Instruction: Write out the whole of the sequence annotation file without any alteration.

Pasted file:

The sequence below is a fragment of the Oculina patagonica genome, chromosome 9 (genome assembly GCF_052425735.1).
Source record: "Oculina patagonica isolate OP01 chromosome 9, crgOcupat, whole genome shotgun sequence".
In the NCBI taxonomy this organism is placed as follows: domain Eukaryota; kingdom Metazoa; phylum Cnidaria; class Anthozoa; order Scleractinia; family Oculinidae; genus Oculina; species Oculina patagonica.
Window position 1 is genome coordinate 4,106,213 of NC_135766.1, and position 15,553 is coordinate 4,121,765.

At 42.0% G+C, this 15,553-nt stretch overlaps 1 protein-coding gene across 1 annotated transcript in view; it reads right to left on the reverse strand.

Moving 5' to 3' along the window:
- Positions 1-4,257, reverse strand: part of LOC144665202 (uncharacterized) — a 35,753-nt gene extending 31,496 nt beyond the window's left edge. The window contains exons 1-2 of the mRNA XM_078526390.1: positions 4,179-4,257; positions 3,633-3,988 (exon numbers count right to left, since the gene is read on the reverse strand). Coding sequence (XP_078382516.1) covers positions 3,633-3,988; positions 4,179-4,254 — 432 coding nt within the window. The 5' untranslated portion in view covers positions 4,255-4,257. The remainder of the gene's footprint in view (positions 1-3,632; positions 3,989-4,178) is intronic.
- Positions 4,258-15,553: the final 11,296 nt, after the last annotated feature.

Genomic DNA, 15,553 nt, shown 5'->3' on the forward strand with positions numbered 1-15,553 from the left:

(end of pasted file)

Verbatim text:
The sequence below is a fragment of the Oculina patagonica genome, chromosome 9 (genome assembly GCF_052425735.1).
Source record: "Oculina patagonica isolate OP01 chromosome 9, crgOcupat, whole genome shotgun sequence".
In the NCBI taxonomy this organism is placed as follows: domain Eukaryota; kingdom Metazoa; phylum Cnidaria; class Anthozoa; order Scleractinia; family Oculinidae; genus Oculina; species Oculina patagonica.
Window position 1 is genome coordinate 4,106,213 of NC_135766.1, and position 15,553 is coordinate 4,121,765.

At 42.0% G+C, this 15,553-nt stretch overlaps 1 protein-coding gene across 1 annotated transcript in view; it reads right to left on the reverse strand.

Moving 5' to 3' along the window:
- Positions 1-4,257, reverse strand: part of LOC144665202 (uncharacterized) — a 35,753-nt gene extending 31,496 nt beyond the window's left edge. The window contains exons 1-2 of the mRNA XM_078526390.1: positions 4,179-4,257; positions 3,633-3,988 (exon numbers count right to left, since the gene is read on the reverse strand). Coding sequence (XP_078382516.1) covers positions 3,633-3,988; positions 4,179-4,254 — 432 coding nt within the window. The 5' untranslated portion in view covers positions 4,255-4,257. The remainder of the gene's footprint in view (positions 1-3,632; positions 3,989-4,178) is intronic.
- Positions 4,258-15,553: the final 11,296 nt, after the last annotated feature.

Genomic DNA, 15,553 nt, shown 5'->3' on the forward strand with positions numbered 1-15,553 from the left: